Microbial symbionts of marine invertebrates: Opportunities for microbial biotechnology

Margo Haygood, Eric W. Schmidt, Seana K. Davidson, D. John Faulkner

Research output: Contribution to journalArticle

130 Citations (Scopus)

Abstract

Marine invertebrates are sources of a diverse array of bioactive metabolites with great potential for development as drugs and research tools. In many cases, microorganisms are known or suspected to be the biosynthetic source of marine invertebrate natural products. The application of molecular microbiology to the study of these relationships will contribute to basic biological knowledge and facilitate biotechnological development of these valuable resources. The bryostatin-producing bryozoan B. neritina and its specific symbiont "Candidatus Endobugula sertula" constitute one promising model system. Another fertile subject for investigation is the listhistid sponges that contain numerous bioactive metabolites, some of which originate from bacterial symbionts.

Original languageEnglish (US)
Pages (from-to)33-43
Number of pages11
JournalJournal of Molecular Microbiology and Biotechnology
Volume1
Issue number1
StatePublished - Aug 1999
Externally publishedYes

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Invertebrates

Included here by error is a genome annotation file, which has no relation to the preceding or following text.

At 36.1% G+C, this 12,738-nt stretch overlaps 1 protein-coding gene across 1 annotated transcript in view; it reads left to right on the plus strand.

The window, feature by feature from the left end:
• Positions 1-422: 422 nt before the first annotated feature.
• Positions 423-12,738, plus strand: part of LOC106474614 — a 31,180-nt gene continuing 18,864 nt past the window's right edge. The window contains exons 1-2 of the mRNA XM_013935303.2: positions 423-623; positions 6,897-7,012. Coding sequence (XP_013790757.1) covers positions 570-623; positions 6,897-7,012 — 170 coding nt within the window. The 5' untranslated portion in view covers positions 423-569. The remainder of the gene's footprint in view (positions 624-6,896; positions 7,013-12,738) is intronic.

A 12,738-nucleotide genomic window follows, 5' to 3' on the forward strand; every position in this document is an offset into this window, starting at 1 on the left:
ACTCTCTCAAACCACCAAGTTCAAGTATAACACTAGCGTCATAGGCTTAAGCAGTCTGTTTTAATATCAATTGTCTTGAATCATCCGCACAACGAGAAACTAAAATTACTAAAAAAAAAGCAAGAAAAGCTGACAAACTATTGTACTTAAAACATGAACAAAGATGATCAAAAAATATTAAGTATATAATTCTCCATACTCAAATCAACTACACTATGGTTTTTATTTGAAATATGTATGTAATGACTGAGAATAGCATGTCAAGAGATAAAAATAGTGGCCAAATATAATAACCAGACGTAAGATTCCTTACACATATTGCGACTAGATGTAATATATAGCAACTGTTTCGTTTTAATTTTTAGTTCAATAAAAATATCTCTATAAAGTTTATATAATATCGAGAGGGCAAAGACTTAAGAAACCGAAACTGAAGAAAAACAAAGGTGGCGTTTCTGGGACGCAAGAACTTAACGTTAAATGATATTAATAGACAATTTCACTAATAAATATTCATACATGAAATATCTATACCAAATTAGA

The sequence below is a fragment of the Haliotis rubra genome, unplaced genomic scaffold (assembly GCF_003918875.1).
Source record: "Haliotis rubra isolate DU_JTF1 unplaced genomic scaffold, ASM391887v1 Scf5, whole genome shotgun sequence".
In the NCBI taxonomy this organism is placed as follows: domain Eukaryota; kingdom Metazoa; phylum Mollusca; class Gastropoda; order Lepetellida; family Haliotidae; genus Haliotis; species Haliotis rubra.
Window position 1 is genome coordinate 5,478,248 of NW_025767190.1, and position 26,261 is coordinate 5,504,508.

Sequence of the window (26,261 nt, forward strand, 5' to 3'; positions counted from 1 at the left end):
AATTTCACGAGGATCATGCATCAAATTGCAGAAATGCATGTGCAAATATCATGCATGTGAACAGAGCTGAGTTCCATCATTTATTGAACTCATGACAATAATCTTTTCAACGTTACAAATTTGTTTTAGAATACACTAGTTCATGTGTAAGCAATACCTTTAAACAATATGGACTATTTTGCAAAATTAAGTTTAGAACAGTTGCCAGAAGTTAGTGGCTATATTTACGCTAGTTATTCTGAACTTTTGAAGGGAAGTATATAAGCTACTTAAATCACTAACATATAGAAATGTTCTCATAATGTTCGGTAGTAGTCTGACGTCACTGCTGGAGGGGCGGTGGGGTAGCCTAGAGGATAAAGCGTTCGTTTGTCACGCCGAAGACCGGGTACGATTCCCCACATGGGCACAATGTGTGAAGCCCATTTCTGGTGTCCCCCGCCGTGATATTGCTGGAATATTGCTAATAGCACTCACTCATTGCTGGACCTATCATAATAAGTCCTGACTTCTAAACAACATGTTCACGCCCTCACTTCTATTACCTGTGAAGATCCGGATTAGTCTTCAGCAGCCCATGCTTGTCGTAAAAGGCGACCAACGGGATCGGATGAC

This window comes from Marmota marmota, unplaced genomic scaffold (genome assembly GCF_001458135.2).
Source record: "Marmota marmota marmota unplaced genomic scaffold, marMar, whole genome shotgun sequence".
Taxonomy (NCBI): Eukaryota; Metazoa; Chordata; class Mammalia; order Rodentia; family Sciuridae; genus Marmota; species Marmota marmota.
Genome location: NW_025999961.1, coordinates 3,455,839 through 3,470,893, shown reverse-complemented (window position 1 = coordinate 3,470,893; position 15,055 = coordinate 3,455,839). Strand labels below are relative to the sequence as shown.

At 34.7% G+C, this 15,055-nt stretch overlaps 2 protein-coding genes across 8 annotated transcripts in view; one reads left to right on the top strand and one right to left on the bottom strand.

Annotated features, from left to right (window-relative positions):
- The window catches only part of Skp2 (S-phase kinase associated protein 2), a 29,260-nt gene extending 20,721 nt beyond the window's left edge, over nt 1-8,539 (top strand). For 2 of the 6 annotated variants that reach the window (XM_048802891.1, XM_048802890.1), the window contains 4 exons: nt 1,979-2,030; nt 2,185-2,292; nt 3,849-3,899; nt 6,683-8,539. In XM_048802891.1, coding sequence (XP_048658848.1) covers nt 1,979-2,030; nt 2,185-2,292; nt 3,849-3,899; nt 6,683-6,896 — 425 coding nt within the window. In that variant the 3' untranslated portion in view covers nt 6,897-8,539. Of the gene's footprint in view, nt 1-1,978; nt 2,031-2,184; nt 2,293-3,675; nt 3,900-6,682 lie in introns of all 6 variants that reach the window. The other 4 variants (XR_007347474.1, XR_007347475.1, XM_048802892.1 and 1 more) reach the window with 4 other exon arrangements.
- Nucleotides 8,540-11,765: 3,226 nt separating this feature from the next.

Biotechnology
Metabolites
Bryostatins
Microbiology
Porifera
Biological Products
Microorganisms
Research
Pharmaceutical Preparations

ASJC Scopus subject areas

  • Biotechnology
  • Bioengineering
  • Applied Microbiology and Biotechnology
  • Microbiology

Cite this

Microbial symbionts of marine invertebrates : Opportunities for microbial biotechnology. / Haygood, Margo; Schmidt, Eric W.; Davidson, Seana K.; Faulkner, D. John.

In: Journal of Molecular Microbiology and Biotechnology, Vol. 1, No. 1, 08.1999, p. 33-43.

Research output: Contribution to journalArticle

Haygood, Margo ; Schmidt, Eric W. ; Davidson, Seana K. ; Faulkner, D. John. / Microbial symbionts of marine invertebrates : Opportunities for microbial biotechnology. In: Journal of Molecular Microbiology and Biotechnology. 1999 ; Vol. 1, No. 1. pp. 33-43.
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